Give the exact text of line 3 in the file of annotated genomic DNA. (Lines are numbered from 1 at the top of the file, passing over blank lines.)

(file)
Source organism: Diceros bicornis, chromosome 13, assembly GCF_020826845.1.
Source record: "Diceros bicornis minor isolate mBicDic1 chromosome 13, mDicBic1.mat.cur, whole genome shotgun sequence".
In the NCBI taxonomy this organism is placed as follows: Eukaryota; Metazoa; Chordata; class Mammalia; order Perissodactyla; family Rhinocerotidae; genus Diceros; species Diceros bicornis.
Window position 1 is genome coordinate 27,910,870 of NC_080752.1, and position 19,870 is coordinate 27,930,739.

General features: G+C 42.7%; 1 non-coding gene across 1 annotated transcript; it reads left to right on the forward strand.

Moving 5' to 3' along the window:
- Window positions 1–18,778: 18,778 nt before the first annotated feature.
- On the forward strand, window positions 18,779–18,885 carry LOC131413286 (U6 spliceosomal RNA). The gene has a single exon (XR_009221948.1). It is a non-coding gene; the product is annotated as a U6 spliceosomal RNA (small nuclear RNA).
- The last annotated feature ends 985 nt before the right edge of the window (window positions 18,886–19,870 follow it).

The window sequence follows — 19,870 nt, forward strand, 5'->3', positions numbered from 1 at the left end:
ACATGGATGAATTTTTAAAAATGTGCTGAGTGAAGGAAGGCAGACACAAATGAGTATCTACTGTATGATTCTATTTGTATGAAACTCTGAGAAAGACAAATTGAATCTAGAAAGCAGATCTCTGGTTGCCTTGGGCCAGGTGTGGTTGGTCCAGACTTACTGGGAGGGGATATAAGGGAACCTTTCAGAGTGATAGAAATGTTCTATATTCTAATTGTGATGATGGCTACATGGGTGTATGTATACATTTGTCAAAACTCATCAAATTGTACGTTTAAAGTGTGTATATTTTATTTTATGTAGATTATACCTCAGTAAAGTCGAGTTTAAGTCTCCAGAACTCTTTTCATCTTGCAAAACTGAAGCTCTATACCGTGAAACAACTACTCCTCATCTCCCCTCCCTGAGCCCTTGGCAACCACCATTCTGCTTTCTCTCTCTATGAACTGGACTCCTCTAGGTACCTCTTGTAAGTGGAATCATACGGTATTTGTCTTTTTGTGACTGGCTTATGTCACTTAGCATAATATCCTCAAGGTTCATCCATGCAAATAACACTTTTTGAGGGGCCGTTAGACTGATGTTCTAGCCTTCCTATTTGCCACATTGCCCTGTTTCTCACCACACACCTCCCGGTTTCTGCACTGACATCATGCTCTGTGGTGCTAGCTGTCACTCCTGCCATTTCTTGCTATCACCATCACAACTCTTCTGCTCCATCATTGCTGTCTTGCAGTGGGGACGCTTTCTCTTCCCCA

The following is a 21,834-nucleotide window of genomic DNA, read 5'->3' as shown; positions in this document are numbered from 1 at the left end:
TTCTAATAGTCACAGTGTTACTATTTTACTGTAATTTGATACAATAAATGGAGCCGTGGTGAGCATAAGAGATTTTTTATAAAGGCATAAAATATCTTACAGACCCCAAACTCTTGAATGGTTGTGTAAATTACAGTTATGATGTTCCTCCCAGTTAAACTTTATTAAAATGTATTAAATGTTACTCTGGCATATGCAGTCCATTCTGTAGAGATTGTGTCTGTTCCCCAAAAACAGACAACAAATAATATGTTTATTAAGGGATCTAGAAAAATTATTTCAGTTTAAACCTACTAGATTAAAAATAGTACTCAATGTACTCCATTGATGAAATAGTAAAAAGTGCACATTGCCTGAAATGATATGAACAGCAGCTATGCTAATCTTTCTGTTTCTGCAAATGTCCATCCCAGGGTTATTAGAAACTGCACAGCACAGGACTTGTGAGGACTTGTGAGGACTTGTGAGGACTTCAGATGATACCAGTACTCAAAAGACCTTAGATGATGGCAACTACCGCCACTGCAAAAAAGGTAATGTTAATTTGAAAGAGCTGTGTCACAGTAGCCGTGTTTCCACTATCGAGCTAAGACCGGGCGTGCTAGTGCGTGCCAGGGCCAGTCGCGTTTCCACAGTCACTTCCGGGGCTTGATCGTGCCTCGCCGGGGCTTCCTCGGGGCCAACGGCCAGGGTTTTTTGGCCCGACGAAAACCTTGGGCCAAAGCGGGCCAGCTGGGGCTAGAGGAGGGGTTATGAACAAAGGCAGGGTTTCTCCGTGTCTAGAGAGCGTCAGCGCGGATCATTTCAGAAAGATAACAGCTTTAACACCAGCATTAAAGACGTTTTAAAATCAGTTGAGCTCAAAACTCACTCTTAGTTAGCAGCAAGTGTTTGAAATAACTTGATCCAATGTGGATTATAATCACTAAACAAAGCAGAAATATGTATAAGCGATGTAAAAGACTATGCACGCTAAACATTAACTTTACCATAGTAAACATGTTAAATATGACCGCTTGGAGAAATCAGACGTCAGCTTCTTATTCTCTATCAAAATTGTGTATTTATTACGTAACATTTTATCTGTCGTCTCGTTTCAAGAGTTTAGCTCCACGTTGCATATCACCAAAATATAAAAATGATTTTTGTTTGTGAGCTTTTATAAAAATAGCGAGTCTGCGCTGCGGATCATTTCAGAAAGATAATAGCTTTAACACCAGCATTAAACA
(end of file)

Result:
In the NCBI taxonomy this organism is placed as follows: Eukaryota; Metazoa; Chordata; class Mammalia; order Perissodactyla; family Rhinocerotidae; genus Diceros; species Diceros bicornis.